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Using Rudbeckias in the Flower Garden
Popular first as a medicinal herb used by pre-colonial Native Americans, and then finding its way into 19th century cultivated flowerbeds, the black-eyed Susan (Rudbeckia) has a rich history as a native wildflower. Many are drawn to the simple, daisy-like form of this member of the aster family, but breeders have added many colors and forms to the Rudbeckia menu in recent years.
Asking for little beyond regular garden loam and a full day of sun, Rudbeckia plants will bloom during the dog days of summer and beyond, attracting bees and butterflies with plentiful pollen and nectar offerings. Include a few Rudbeckia plants in your cottage garden plan, let them grace your flowering containers, and install some of the rugged flowers beside your mailbox for a cheerful welcome home.Continue to 2 of 10 below.
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Chances are, if you’ve seen Rudbeckia plants in commercial landscaping applications, they are the "Indian Summer" variety. Interest in this cultivar exploded after the All-America Selections named it a 1995 winner. You can grow this heat and drought tolerant plant as a short-lived perennial in zones 3 to 7, but it blooms from seed its first year and volunteers freely, making it suitable as an annual as well. Watch for the fuzzy green seedlings to emerge in early spring, and thin them out to give the plants adequate spacing, which helps to prevent mildew from poor air circulation.Continue to 3 of 10 below.
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The green centers of this orange and yellow flower give it versatility in cut flower arrangements, popping nicely against blue flowers like delphiniums, bachelor’s buttons, and asters. In this photo, the flowers contrast with the draping form of annual amaranth flowers, an heirloom also known as "love-lies-bleeding."
Buy small transplants sold in nursery cell packs in the spring for flowers that last from June until the first frost. Although your original plants may not return, self-seeding will refill the flowerbed for the following season.Continue to 4 of 10 below.
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This dwarf gloriosa daisy, topping out at 12 inches tall, deserves a special place at the front of the sunny flower border. Burgundy and orange flower petals provide the rich jewel tones that accent classic fall flower arrangements. Remove all foliage below the water line, and the cut flowers should last 10 to 14 days.Continue to 5 of 10 below.
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Butterflies, birds, and bees will not miss these glowing yellow beacons on 30-inch tall plants. Combine this bold wildflower with other natives like liatris, saliva, or butterfly milkweed for a low maintenance flower garden, even in areas with heavy clay soil.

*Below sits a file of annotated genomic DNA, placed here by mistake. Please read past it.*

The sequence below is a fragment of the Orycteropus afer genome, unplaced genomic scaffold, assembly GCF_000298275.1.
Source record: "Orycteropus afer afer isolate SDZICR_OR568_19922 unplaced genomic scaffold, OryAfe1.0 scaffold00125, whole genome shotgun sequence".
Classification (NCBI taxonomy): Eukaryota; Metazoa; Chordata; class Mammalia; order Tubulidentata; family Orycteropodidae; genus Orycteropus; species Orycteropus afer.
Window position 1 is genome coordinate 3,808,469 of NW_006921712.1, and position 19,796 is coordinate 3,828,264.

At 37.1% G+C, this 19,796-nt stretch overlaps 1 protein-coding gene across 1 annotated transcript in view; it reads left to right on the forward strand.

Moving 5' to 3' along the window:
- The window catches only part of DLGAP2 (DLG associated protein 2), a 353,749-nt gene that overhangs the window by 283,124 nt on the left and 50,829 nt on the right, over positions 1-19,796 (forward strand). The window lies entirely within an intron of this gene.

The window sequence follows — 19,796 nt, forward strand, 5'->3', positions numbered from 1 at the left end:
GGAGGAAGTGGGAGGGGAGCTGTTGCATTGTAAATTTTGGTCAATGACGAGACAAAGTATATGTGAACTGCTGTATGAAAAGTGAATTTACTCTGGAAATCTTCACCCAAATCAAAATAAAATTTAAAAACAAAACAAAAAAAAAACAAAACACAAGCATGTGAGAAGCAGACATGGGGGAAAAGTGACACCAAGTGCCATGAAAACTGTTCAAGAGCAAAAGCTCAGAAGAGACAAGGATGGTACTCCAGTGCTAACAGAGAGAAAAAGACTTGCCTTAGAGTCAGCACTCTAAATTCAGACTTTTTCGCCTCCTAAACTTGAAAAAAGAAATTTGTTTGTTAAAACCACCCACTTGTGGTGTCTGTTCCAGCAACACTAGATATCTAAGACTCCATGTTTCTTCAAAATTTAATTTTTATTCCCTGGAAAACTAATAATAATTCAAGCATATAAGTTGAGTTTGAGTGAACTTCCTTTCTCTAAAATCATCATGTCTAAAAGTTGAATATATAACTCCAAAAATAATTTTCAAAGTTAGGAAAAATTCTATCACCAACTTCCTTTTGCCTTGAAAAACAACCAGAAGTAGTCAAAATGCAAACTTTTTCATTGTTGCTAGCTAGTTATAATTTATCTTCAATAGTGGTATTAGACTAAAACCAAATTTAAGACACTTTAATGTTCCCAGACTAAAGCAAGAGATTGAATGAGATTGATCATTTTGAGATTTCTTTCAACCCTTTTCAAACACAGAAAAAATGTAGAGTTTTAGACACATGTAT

Highlight the attractive green centers of these blooms by pairing them with green flowers in your flowerbed, like zinnia "Envy" or rudbeckia "Green Wizard."Continue to 6 of 10 below.
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The "Maya" gloriosa daisy is reminiscent of fall mums or the "Teddy Bear" sunflower with its layers of frilly petals. The 18-inch height is perfect for containers or flower borders, and the Fleuroselect Gold Medal award tells you that this plant won’t flop or succumb to disease when growing conditions are less than perfect.Continue to 8 of 10 below.
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The tips of this dark orange flower look like they were dipped in bright yellow paint. The casual form of these 5-foot plants looks great swaying in the breeze alongside ornamental grasses or verbena bonariensis. Honor the low care preference of these flowers by withholding artificial fertilizer, which can cause tall varieties like this one to flop.Continue to 9 of 10 below.
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"Cherry Brandy" has everything a gardener could want from a Rudbeckia: numerous flowers with a long bloom time, attractive to pollinators, deer resistant, and drought tolerant. The blooms of "Cherry Brandy" are a clear vibrant reddish-maroon, not the muddy off-red seen in some red gloriosa daisies. Take advantage of these attention-grabbers by pairing them with the contrasting colors of Rudbeckia "Irish Eyes."Continue to 10 of 10 below.
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Rudbeckia maxima fills a niche where tall flowers are concerned: this native wildflower can attain heights of 7 feet in the garden. The foliage looks great too; prominent bluish-green leaves give this plant the alternate nickname of "cabbage flower." The drooping rays seem to be bowing down to the very prominent brown cones of this variety. A must in any cottage garden, giant coneflower tolerates a wide range of growing conditions in zones 4 to 9.